@HarryMacfinned In my opinion I see the fiat bridge as the core objective of Bisq. Others are doing crypto to crypto and I suspect it can be done in a more efficient way. It's basically a less interesting problem to solve. It's nice that the platform is flexible enough that it's so easy to just plug in anything, and it is currently providing the bulk of trading which is also nice. All that is for naught if there is no way to get in and out of fiat though. Maybe a time will come when there is no need for fiat but until then, Bisq is one of very few projects working against the complete eradication of privacy for Bitcoin users.

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commented May 2, 2019

@sqrrm wrote

Bisq is one of very few projects working against the complete eradication of privacy for Bitcoin users.

Privacy providing is the main reason I joined Bisq (apart from lambos and chicks).
The question is how this is the best and more efficiently achieved ? thru which channel(s) ?

You can look at the numbers for Bisq's best fiats : EUR and USD.
The graphics and the trends are not so nice. Given the rest of the context, I found rather doubtful that any future Bisq profitability will come from this side.

Once more, this is not to suggest stopping fiat exchanging on Bisq. It's something which is absolutely necessary imo also.
But, to expect volume and growth from the fiat side ? numbers from more than 2 years don't support this expectation.

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commented May 3, 2019

As implementation for the payout delay + decentralized reputation system will take considerable more time we decided to make quick solution based on the account age. See bisq-network/bisq#2801

While working on implemention of the payout delay I got more and more worried if it is feasible from a UX perspective. It turned out to have plenty of tricky edge cases which are also hard to communicate to the user. So I am getting worried if we are going in a wrong direction with it.

Maybe the current much more simple approach of the above PR to limit new users to 0.01 BTC (fiat buyer only) and remove the restriction once the user gets attested by an already authorized user might make it much more simple?

Need a bit of a break to it to get a fresh view.

@mpolavieja

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commented May 3, 2019

Ultimately, if implementation is a problem, maybe the delay process could be delegated manually at the discretion of the sellers. Although this would need to significantly extend the limit on number of days for all bank payment methods including instant methods (ideally, this extension could be limited only to the cases where the buyer is a fresh account)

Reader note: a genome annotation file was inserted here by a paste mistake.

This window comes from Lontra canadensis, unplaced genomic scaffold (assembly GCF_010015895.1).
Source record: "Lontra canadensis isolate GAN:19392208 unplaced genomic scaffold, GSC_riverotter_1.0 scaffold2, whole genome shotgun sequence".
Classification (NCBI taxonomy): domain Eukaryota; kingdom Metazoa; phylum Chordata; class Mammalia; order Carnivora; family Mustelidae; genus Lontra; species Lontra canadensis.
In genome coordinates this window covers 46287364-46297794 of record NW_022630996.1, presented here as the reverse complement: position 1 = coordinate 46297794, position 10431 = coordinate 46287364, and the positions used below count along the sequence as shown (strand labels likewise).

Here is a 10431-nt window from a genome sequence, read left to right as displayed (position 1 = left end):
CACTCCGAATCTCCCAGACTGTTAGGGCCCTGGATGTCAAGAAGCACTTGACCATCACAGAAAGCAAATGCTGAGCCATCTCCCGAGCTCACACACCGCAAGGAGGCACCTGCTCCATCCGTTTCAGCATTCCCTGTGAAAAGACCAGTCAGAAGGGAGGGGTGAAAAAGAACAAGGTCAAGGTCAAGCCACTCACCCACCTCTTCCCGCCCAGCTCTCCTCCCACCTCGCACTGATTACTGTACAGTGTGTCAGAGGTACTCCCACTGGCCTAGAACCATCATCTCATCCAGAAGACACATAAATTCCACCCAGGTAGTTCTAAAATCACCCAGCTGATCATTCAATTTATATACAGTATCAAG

But don´t know if the above change would also be complex to implement. If you could briefly summarize those edge cases maybe we can come up with new ideas to simplify the process.

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commented May 3, 2019

It basically added an optional phase to the trade process (payout delay). We did not really want to add new optional trade period step but packing it into the last trade step is also not really correct.
One of the extra edge cases was how to handle the case when during the payout delay the buyers account get attested so that the delay could gets removed, but then the other peer need to know that as well. It could be known in advance (but not in all cases as SEPA has already 6 days + 30 days delay) but it would add more confustion to users why in certain circumstances the delay is not 30 days but shorter.... It also required a new message to be sent to the buyer once the seller confirmed receipt as that is the moment when the delay starts.
It required an extra tolerance time after the delay is over for releasing the btc. I would expect many disputes here as sellers might forget after 30 days and have less incentive (deposit). So 2 days seems the min. tolerance time here to avoid too many issues with disputes.

So all in all it makes the trade process much more cumbersome and complicate from an UX perspective. All is doable but I have the feeling that this approach might not be the best.

As the delay will be a considerable drawback for both traders anyway it is questionable if they will trade much at all. I expect basically that optimal strategy for a new user:

  • Do a sell trade with an authorized user to get the attestation started (no wait time as buyer is unrestricted) or a 0.01 BTC buy trade.
  • Repeat above as often wanted.
  • Trade without restrictions after 30 days.